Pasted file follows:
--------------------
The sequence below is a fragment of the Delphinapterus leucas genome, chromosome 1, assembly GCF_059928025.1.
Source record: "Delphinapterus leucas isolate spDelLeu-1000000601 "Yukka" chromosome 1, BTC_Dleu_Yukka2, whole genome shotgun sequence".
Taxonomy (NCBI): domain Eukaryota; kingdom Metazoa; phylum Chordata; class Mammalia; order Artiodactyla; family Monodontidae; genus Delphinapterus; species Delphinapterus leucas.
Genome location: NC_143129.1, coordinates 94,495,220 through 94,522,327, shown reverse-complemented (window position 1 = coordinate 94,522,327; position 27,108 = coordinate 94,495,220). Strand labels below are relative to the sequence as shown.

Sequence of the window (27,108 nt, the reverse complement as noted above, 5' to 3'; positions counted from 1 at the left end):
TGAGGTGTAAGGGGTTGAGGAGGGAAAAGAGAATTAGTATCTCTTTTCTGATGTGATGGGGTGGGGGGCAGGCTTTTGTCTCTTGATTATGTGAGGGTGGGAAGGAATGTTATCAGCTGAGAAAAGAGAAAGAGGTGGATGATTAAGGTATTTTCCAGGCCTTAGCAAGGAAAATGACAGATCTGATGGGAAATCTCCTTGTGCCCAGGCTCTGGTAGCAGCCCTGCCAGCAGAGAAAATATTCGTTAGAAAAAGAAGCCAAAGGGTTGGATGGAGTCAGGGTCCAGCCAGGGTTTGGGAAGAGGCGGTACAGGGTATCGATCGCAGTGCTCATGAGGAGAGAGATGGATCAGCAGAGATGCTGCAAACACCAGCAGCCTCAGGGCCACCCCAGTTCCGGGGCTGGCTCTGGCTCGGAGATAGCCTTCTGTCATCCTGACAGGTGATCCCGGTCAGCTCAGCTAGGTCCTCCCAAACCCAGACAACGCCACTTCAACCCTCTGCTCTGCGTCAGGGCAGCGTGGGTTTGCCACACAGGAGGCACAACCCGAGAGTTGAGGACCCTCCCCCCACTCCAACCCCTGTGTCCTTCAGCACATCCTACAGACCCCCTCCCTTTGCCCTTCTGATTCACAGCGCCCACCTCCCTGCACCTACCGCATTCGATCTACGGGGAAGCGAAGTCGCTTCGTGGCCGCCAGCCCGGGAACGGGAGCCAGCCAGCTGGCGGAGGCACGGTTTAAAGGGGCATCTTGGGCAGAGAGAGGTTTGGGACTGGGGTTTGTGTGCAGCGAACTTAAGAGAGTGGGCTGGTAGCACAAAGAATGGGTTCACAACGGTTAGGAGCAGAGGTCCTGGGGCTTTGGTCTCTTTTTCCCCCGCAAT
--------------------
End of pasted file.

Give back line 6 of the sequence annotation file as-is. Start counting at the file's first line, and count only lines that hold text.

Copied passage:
TGAGGTGTAAGGGGTTGAGGAGGGAAAAGAGAATTAGTATCTCTTTTCTGATGTGATGGGGTGGGGGGCAGGCTTTTGTCTCTTGATTATGTGAGGGTGGGAAGGAATGTTATCAGCTGAGAAAAGAGAAAGAGGTGGATGATTAAGGTATTTTCCAGGCCTTAGCAAGGAAAATGACAGATCTGATGGGAAATCTCCTTGTGCCCAGGCTCTGGTAGCAGCCCTGCCAGCAGAGAAAATATTCGTTAGAAAAAGAAGCCAAAGGGTTGGATGGAGTCAGGGTCCAGCCAGGGTTTGGGAAGAGGCGGTACAGGGTATCGATCGCAGTGCTCATGAGGAGAGAGATGGATCAGCAGAGATGCTGCAAACACCAGCAGCCTCAGGGCCACCCCAGTTCCGGGGCTGGCTCTGGCTCGGAGATAGCCTTCTGTCATCCTGACAGGTGATCCCGGTCAGCTCAGCTAGGTCCTCCCAAACCCAGACAACGCCACTTCAACCCTCTGCTCTGCGTCAGGGCAGCGTGGGTTTGCCACACAGGAGGCACAACCCGAGAGTTGAGGACCCTCCCCCCACTCCAACCCCTGTGTCCTTCAGCACATCCTACAGACCCCCTCCCTTTGCCCTTCTGATTCACAGCGCCCACCTCCCTGCACCTACCGCATTCGATCTACGGGGAAGCGAAGTCGCTTCGTGGCCGCCAGCCCGGGAACGGGAGCCAGCCAGCTGGCGGAGGCACGGTTTAAAGGGGCATCTTGGGCAGAGAGAGGTTTGGGACTGGGGTTTGTGTGCAGCGAACTTAAGAGAGTGGGCTGGTAGCACAAAGAATGGGTTCACAACGGTTAGGAGCAGAGGTCCTGGGGCTTTGGTCTCTTTTTCCCCCGCAAT